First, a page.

Why I Never Use SELECT * FROM

I’ve heard for many years that using SELECT * FROM <some table> is a bad idea.  I’ve always agreed with this in principle, but in practice often haven’t followed this guideline.  That’s all about to change, as I was caught out by what (in my opinion) is a bug in Microsoft SQL Server that totally blew my mind.

I’d always thought the only reason why SELECT * FROM was frowned upon was that it returned an unnecessarily large amount of data from the server, and client applications will typically want to consume only a handful of the returned columns.  This opinion was changed when I came across the bug I describe in this post.

Consider the following table and view:

use tempdb
go

create table [A](
    [ID] int not null identity(1,1),
    [ColA] nvarchar(100) null,
    [ColB] nvarchar(100) null,
    [ColC] nvarchar(100) null,
    CONSTRAINT [PK_A] PRIMARY KEY ([ID])
)
go

insert into A([ColA], [ColB], [ColC])
values
    ('ColA Val1','ColB Val1','ColC Val1'),
    ('ColA Val2','ColB Val2','ColC Val2'),
    ('ColA Val3','ColB Val3','ColC Val3'),
    ('ColA Val4','ColB Val4','ColC Val4')
go

create view [AView]
as
    SELECT * FROM [A]
go

If we were then to run the View, we get results as expected.

Now, imagine there’s a requirement to add a new column to the table [A], somewhere in the middle of the list of columns above.  For example, we want a new column called [NewCol] of type int, with default –1, between [ColB] and [ColC].  We can either make this change in SQL Server Management Studio, or else run the below script (which was generated from within SSMS).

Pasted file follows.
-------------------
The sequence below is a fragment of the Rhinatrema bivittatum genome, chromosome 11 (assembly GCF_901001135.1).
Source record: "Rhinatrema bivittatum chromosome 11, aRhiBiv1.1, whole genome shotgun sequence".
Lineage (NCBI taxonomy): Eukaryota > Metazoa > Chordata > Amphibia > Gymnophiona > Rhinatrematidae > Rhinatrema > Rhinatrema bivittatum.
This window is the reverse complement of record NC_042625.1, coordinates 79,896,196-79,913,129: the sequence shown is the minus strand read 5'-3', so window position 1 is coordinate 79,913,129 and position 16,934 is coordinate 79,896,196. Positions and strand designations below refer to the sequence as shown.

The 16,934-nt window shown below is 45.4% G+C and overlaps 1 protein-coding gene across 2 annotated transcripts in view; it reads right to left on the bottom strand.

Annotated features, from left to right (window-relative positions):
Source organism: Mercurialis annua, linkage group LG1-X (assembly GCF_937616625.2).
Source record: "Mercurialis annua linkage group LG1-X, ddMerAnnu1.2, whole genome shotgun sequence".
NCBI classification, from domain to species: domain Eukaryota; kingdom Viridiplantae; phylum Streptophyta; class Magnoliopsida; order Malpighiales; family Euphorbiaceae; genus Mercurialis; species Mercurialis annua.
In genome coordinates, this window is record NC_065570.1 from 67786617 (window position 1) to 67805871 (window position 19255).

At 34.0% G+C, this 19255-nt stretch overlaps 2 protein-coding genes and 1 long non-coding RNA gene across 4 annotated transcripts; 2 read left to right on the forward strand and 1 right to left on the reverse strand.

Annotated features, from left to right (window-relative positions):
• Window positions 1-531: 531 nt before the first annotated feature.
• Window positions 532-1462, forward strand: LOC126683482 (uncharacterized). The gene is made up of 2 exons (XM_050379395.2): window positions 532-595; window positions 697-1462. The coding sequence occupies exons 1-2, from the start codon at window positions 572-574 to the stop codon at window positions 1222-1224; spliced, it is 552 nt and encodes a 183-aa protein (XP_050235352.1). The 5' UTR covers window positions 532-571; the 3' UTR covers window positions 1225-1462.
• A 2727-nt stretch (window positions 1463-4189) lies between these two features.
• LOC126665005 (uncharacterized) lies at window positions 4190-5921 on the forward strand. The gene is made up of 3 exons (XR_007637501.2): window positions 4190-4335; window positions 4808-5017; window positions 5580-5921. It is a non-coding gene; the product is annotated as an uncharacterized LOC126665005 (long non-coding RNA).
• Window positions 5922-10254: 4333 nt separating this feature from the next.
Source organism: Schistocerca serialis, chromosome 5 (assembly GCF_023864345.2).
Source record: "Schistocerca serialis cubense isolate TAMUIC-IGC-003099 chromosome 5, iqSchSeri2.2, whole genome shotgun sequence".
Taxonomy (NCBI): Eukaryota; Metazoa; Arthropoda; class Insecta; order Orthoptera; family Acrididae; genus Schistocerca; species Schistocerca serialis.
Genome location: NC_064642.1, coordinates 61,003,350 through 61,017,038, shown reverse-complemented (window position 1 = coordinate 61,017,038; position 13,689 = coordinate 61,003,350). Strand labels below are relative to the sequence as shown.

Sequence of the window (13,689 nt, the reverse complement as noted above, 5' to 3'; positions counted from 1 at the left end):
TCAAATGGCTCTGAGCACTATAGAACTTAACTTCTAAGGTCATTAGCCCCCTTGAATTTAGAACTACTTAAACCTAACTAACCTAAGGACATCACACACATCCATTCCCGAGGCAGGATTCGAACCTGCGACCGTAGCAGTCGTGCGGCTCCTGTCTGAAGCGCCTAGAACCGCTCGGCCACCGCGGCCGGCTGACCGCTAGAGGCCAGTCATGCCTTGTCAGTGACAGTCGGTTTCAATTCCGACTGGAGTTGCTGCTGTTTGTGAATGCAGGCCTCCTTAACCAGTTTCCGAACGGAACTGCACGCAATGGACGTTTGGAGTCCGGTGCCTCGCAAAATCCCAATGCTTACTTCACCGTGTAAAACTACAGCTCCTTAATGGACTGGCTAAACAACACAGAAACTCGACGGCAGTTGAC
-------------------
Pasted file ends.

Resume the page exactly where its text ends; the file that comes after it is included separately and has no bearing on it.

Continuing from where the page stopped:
CREATE TABLE [Tmp_A]
    (
    [ID] int NOT NULL IDENTITY (1, 1),
    [ColA] nvarchar(100) NULL,
    [ColB] nvarchar(100) NULL,
    [NewCol] int NOT NULL DEFAULT -1,
    [ColC] nvarchar(100) NULL
    )  ON [PRIMARY]
GO

SET IDENTITY_INSERT [Tmp_A] ON
GO
INSERT INTO [Tmp_A] ([ID], [ColA], [ColB], [ColC])
        SELECT [ID], [ColA], [ColB], [ColC] FROM [A]
GO
SET IDENTITY_INSERT [Tmp_A] OFF
GO
DROP TABLE [A]
GO
EXECUTE sp_rename N'Tmp_A', N'A', 'OBJECT'
GO
ALTER TABLE [A] ADD CONSTRAINT
    [PK_A] PRIMARY KEY CLUSTERED (ID)
GO

Now, if were to execute a select on [AView], we get some rather unexpected results:

ID ColA ColB ColC
1 ColA Val1 ColB Val1 -1
2 ColA Val2 ColB Val2 -1
3 ColA Val3 ColB Val3 -1
4 ColA Val4 ColB Val4 -1

What has happened is that the view outputs the heading columns that were in place at the time the view was created, but the data is taken from the first four columns of the underlying table, which now includes the new column [NewCol] instead of [ColC].

My client application was attempting to read the column [ColC] from the returned dataset and was producing unexpected results, as it was reading data from the underlying column [NewCol].

My expectation would be that the view would either continue to return the four columns it originally did, or else return all five columns of data.  Returning the original column headings but with the new data seems odd at best.

What really surprised me is that the above sample causes the problem to occur in all versions of SQL Server from at least SQL Server 2000 right through to 2008.

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